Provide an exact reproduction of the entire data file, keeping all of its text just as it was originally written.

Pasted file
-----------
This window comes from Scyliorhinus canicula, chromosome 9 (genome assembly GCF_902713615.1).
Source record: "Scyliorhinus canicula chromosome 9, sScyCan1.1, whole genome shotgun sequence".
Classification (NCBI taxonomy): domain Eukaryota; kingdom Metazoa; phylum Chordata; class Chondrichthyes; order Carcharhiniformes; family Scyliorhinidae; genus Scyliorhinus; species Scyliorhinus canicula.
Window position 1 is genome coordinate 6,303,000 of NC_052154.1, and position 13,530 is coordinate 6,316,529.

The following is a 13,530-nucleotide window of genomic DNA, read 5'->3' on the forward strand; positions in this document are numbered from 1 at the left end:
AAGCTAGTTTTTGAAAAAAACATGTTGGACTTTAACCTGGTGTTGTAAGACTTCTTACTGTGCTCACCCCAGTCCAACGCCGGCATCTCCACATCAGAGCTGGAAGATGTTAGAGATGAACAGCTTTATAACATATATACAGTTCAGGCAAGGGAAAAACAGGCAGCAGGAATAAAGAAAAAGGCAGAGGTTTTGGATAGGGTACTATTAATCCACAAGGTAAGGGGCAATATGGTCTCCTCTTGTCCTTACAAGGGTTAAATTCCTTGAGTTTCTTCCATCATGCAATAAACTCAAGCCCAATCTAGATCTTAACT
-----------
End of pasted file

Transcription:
This window comes from Scyliorhinus canicula, chromosome 9 (genome assembly GCF_902713615.1).
Source record: "Scyliorhinus canicula chromosome 9, sScyCan1.1, whole genome shotgun sequence".
Classification (NCBI taxonomy): domain Eukaryota; kingdom Metazoa; phylum Chordata; class Chondrichthyes; order Carcharhiniformes; family Scyliorhinidae; genus Scyliorhinus; species Scyliorhinus canicula.
Window position 1 is genome coordinate 6,303,000 of NC_052154.1, and position 13,530 is coordinate 6,316,529.

The following is a 13,530-nucleotide window of genomic DNA, read 5'->3' on the forward strand; positions in this document are numbered from 1 at the left end:
AAGCTAGTTTTTGAAAAAAACATGTTGGACTTTAACCTGGTGTTGTAAGACTTCTTACTGTGCTCACCCCAGTCCAACGCCGGCATCTCCACATCAGAGCTGGAAGATGTTAGAGATGAACAGCTTTATAACATATATACAGTTCAGGCAAGGGAAAAACAGGCAGCAGGAATAAAGAAAAAGGCAGAGGTTTTGGATAGGGTACTATTAATCCACAAGGTAAGGGGCAATATGGTCTCCTCTTGTCCTTACAAGGGTTAAATTCCTTGAGTTTCTTCCATCATGCAATAAACTCAAGCCCAATCTAGATCTTAACT